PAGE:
It's funny how things change when kids hit 6th grade. That's about the time that kids start really noticing each other. And, consequently they start caring about their appearance.

I miss the old days when my daughter used to wear velour jogging pants and t-shirts to school everyday, and shopping for her was a breeze. She never fixed her hair, except for throwing it in a single ponytail. For my son, who insisted upon dressing himself a couple of years ago, the daily threads were always mismatched or ill-fitting. Fortunately, at that time, he didn't care what his hair looked like, so I kept his wavy locks short and, therefore, neat.

Now, they are both in middle school and suddenly vain. My daughter, with her naturally curly hair, has cancelled plans because she needed to spend the evening with hair straightening products and tools. My son, who has embraced the '70s hairstyle trend, digs in his heels when I mention a haircut, and borrows my hairbrush for grooming that perfect bangs-sweep.

It's a strange place to be in for this mom. So I'm trying to adjust. And I'm trying to be supportive. But limits are in order.

Not too long ago, my daughter started asking to borrow my makeup. That took a little getting used to, especially because she previously balked at having makeup applied for figure skating competitions. Suddenly, she is putting on mascara and lip gloss for school and our mother-daughter time is spent makeup shopping together. But there will be no Tammy Faye-Baker-faces leaving my house. The other day she asked me about liquid eyeliner. Great stuff, I told her, for when you are older and going out for a night on the town. For now, you will stick with this brown pencil. She wanted black. Brown or nothing, I told her.

Trends are a funny thing, too. The other day I was looking at the array of sneakers on my floor when I realized that my son and daughter had two pairs each of almost identical looking footwear-you know the skate-shoe type that must be worn with untied, loose laces. And when we were back-to-school-shopping, my son showed me a black and blue plaid button-down that he said was a must-have; this from the kid who last year was partial to the t-shirt that said, "My dog ate my homework and my sister was jealous (and hungry)." And how about the resurgence of the '80s style clothing? Leggings, long tops, and wide belts were all in the shopping cart this year. I couldn't tell which feeling was more overwhelming, nostalgia or nausea.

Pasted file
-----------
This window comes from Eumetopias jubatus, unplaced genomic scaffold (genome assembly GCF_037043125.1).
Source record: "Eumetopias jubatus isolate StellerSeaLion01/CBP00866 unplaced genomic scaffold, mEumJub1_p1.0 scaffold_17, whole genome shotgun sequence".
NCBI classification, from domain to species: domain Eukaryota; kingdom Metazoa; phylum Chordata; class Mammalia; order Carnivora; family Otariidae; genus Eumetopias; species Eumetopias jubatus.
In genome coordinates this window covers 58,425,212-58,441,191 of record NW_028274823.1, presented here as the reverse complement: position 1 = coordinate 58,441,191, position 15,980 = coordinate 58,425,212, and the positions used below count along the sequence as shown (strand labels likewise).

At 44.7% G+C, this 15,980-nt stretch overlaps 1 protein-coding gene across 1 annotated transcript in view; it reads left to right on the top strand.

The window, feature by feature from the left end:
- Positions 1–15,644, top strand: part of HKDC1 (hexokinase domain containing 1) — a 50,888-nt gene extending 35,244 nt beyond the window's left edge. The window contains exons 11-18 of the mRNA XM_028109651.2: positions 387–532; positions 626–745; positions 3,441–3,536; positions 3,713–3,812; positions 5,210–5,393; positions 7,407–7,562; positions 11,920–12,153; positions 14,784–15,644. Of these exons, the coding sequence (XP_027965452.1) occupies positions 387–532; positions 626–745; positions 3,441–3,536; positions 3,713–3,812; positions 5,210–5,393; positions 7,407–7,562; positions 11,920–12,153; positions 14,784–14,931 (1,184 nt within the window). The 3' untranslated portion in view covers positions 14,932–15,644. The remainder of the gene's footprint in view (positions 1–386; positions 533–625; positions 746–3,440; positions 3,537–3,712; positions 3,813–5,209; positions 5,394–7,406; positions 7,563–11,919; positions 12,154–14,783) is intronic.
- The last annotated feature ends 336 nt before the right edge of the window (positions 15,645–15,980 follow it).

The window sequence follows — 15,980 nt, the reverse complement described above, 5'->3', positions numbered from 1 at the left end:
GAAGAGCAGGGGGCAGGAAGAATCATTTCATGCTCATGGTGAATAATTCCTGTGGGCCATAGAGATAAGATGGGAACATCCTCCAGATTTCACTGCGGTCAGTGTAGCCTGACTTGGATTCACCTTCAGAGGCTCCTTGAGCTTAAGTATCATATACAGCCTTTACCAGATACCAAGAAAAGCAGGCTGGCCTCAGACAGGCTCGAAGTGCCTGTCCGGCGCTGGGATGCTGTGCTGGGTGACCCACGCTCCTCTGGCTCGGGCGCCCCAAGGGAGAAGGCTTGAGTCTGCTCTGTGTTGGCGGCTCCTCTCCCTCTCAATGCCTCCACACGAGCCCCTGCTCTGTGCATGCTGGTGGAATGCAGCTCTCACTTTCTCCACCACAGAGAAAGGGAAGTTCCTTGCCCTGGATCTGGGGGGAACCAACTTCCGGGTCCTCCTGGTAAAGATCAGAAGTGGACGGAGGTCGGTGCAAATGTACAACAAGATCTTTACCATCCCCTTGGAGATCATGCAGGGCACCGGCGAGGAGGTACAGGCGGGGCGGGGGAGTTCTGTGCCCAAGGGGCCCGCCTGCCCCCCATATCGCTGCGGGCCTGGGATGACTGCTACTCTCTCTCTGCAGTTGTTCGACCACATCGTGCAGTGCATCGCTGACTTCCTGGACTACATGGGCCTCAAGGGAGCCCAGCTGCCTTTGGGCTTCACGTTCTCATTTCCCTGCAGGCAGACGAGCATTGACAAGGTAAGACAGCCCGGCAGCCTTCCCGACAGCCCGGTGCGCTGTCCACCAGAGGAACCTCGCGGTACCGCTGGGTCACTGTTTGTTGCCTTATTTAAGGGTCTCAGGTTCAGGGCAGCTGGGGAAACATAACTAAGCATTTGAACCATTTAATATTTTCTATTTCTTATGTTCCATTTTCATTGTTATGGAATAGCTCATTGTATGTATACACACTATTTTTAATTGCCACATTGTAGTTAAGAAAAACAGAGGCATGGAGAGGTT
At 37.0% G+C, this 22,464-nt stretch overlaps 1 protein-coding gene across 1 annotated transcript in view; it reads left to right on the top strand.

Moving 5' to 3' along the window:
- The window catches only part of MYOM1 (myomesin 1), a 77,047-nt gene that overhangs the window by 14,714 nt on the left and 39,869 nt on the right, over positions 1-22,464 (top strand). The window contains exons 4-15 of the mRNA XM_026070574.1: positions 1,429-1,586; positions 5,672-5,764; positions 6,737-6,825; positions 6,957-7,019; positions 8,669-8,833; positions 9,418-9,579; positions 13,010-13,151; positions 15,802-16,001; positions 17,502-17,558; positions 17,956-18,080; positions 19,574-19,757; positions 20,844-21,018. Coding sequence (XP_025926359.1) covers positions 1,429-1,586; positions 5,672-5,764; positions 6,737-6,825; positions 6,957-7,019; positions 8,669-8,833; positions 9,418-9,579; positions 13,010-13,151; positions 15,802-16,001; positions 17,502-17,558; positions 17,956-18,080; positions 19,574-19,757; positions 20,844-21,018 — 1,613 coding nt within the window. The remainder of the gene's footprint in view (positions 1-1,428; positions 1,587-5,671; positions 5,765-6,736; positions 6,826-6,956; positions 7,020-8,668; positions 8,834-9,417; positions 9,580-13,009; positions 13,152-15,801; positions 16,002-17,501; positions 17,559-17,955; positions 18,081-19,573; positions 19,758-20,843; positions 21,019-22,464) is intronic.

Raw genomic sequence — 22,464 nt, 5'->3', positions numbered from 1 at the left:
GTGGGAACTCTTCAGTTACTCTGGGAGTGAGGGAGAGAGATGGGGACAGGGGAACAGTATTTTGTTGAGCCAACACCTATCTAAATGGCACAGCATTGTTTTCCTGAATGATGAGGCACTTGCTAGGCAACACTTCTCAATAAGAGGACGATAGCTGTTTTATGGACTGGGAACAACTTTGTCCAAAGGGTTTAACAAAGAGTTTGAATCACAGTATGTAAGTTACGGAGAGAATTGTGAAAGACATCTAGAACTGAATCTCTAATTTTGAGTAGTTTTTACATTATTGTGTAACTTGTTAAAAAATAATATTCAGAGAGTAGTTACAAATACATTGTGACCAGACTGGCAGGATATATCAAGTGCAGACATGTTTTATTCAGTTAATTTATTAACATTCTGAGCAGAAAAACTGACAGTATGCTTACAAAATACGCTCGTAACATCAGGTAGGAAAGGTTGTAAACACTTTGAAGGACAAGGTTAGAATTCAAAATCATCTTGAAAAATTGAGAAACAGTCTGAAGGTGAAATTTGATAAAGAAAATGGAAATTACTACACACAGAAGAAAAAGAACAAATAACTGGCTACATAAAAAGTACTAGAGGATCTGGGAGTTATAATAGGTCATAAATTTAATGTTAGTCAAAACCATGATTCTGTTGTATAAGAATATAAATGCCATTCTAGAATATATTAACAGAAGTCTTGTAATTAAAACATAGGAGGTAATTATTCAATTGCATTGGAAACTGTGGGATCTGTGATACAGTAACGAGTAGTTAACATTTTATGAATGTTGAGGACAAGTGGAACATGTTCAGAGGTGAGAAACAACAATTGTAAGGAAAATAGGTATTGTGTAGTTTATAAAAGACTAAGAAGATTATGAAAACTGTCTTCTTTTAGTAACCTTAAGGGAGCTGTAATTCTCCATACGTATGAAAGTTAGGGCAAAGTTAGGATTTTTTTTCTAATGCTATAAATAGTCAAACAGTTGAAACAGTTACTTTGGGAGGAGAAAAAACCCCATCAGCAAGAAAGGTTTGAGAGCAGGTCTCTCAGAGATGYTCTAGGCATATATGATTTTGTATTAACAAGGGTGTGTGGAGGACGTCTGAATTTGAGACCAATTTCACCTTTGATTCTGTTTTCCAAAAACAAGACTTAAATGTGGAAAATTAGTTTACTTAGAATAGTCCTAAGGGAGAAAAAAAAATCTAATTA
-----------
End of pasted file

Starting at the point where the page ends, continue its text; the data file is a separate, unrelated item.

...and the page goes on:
Even traveling to school, my kids care about their appearances. My son decided that he will look cool if he rides his scooter to school. My daughter will only walk because she knows biking requires a helmet and she doesn't want to be seen by her classmates in headgear.

Apparently she doesn't want to be seen by her 8th grade classmates with her mother either. My daughter recently brought home field-trip-permission slips to be completed and signed. When I got to the section "check off to volunteer to chaperone trips" I was told not to worry about that section. I gave my first born a sad, perplexed look to which she matter-of-factly replied, "Sorry, it's just not cool having your mom on trips." Reminding her of the days when she begged me to chaperone class trips did nothing. I just got a cute smile along with a second apology-as if to say, just accept it Mom.

When raising kids, the years go by fast and the changes in their appearance and demeanor are abundant; but puberty, which brings with it dramatic physical changes, also brings with it dramatic personality changes. I can't help but wonder if this is God's way of telling parents, "They are growing up, get used to it."